FILE - In this Friday, Aug. 25, 2017, file photo, Treasury Secretary Steven Mnuchin speaks during a news briefing at the White House in Washington. During a CNBC interview, Thursday, Aug. 31, 2017, Mnuchin avoided a direct answer when asked whether he supported the decision made by the Obama administration to replace Andrew Jackson on the $20 bill with Harriet Tubman, the 19th century African-American abolitionist who was a leader in the Underground Railroad. Mnuchin's response raised speculation that Tubman’s future on the $20 bill could be in jeopardy.
FILE - In this Friday, Aug. 25, 2017, file photo, Treasury Secretary Steven Mnuchin speaks during a news briefing at the White House in Washington. During a CNBC interview, Thursday, Aug. 31, 2017, Mnuchin avoided a direct answer when asked whether he supported the decision made by the Obama administration to replace Andrew Jackson on the $20 bill with Harriet Tubman, the 19th century African-American abolitionist who was a leader in the Underground Railroad. Mnuchin's response raised speculation that Tubman’s future on the $20 bill could be in jeopardy. Carolyn Kaster AP
FILE - In this Friday, Aug. 25, 2017, file photo, Treasury Secretary Steven Mnuchin speaks during a news briefing at the White House in Washington. During a CNBC interview, Thursday, Aug. 31, 2017, Mnuchin avoided a direct answer when asked whether he supported the decision made by the Obama administration to replace Andrew Jackson on the $20 bill with Harriet Tubman, the 19th century African-American abolitionist who was a leader in the Underground Railroad. Mnuchin's response raised speculation that Tubman’s future on the $20 bill could be in jeopardy. Carolyn Kaster AP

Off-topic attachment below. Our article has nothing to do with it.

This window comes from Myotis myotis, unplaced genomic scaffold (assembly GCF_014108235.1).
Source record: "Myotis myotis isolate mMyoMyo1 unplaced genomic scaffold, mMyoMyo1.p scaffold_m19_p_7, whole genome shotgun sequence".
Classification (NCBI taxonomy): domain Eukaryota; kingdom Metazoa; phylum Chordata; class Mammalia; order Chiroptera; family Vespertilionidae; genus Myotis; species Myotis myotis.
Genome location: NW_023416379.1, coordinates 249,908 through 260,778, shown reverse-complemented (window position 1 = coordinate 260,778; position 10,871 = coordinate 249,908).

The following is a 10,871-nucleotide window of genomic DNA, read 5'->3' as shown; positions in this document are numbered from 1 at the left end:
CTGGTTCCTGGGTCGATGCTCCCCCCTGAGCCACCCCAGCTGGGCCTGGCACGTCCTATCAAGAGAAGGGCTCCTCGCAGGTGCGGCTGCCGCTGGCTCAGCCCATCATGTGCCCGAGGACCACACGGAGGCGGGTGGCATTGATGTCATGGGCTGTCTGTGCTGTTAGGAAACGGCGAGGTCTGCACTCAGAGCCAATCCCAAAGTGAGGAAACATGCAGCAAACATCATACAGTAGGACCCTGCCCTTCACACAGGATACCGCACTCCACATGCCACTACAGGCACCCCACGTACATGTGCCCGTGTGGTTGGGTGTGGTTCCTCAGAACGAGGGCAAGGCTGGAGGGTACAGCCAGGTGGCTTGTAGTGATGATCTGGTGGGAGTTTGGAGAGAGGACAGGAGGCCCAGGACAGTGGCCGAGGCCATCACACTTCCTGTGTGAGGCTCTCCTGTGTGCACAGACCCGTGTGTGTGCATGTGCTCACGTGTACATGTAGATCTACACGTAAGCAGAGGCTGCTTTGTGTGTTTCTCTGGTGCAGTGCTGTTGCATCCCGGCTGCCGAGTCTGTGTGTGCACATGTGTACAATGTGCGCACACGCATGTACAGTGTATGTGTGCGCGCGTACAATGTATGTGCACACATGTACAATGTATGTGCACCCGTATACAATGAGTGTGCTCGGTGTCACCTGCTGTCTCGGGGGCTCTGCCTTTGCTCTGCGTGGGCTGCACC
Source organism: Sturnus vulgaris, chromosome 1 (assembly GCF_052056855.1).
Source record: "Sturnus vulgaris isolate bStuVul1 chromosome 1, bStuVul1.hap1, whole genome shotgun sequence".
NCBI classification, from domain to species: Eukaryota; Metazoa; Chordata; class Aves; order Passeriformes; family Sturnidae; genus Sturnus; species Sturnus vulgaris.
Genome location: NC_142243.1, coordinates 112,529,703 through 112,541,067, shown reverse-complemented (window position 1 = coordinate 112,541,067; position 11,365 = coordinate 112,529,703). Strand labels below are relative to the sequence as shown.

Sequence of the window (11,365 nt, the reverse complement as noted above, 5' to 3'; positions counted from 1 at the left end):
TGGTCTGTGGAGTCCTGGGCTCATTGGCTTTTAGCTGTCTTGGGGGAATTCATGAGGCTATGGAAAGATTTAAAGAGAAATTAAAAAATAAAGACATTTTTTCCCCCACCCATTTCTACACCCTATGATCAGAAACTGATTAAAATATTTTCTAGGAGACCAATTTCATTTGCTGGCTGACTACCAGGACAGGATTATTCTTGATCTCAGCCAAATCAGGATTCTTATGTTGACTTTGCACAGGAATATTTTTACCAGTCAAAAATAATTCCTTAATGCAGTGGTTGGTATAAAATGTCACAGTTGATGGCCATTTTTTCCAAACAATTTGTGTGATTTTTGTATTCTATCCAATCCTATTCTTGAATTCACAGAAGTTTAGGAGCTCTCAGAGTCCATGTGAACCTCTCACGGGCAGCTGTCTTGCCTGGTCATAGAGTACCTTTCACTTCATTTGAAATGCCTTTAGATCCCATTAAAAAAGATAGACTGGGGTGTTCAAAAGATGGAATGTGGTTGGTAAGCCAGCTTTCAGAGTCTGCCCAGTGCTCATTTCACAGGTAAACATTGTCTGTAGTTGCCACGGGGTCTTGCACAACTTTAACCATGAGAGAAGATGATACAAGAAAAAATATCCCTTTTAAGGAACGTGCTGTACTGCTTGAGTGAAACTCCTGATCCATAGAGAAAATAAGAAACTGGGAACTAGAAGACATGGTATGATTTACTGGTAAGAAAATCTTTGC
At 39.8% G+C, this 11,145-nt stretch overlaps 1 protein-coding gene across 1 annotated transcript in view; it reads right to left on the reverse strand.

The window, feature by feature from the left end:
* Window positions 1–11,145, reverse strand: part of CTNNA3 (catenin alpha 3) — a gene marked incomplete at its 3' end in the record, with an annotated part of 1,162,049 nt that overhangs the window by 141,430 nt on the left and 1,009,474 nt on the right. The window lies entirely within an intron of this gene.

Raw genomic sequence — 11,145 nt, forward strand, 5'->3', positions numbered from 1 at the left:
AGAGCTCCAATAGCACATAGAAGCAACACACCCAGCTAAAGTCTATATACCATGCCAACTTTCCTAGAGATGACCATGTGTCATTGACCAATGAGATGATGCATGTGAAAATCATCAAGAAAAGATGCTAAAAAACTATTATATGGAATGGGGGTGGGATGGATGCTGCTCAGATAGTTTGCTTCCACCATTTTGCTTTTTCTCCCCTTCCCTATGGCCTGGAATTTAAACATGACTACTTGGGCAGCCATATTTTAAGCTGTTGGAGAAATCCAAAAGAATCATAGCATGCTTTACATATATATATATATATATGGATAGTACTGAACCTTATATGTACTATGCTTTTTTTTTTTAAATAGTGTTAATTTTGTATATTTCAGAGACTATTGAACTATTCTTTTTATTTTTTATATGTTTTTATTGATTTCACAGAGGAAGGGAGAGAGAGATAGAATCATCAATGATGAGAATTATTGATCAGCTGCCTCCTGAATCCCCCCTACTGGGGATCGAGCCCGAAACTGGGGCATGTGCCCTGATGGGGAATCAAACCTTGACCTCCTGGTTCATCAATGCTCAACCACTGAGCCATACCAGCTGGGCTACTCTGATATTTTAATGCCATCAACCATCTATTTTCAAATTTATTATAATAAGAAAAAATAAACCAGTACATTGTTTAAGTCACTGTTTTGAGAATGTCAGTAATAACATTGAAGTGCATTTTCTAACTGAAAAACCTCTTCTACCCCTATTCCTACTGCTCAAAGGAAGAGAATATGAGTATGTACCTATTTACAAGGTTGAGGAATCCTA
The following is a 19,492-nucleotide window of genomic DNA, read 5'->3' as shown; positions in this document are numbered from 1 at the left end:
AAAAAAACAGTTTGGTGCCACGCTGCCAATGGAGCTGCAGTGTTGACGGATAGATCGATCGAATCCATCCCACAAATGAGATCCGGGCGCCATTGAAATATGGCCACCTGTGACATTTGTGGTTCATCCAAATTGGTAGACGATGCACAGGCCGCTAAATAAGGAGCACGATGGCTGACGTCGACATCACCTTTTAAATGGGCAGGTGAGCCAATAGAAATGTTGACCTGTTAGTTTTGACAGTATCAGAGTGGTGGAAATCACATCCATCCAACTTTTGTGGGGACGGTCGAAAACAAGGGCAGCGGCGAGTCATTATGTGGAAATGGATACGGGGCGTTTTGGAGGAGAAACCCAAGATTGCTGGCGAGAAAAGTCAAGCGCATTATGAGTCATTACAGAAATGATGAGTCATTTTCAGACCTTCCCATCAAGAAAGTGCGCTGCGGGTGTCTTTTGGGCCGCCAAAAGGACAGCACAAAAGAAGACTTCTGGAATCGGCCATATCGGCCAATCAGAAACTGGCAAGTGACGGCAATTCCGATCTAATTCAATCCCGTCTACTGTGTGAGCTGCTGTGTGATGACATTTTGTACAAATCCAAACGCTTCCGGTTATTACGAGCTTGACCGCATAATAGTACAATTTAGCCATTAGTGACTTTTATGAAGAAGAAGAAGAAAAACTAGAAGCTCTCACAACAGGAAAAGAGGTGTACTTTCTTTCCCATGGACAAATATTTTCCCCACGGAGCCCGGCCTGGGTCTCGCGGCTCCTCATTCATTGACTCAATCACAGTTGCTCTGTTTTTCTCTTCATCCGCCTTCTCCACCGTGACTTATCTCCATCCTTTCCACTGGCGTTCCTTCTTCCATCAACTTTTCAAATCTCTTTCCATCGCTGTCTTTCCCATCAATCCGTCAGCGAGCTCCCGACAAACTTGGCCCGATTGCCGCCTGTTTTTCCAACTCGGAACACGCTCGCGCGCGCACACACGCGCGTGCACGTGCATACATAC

Treasury inspector general to review Mnuchin’s controversial flight to Fort Knox

September 01, 2017 11:17 PM

More Videos

  • Can Bevin turn the 'sacred cows' of Kentucky's tax code into hamburger?

    Each year, Kentucky gives away more tax revenue through loopholes and incentive programs than it actually collects. Gov. Matt Bevin promised earlier this year to turn some of these "sacred cows" of Kentucky's tax code into hamburger, but that's easier said than done. Here's why.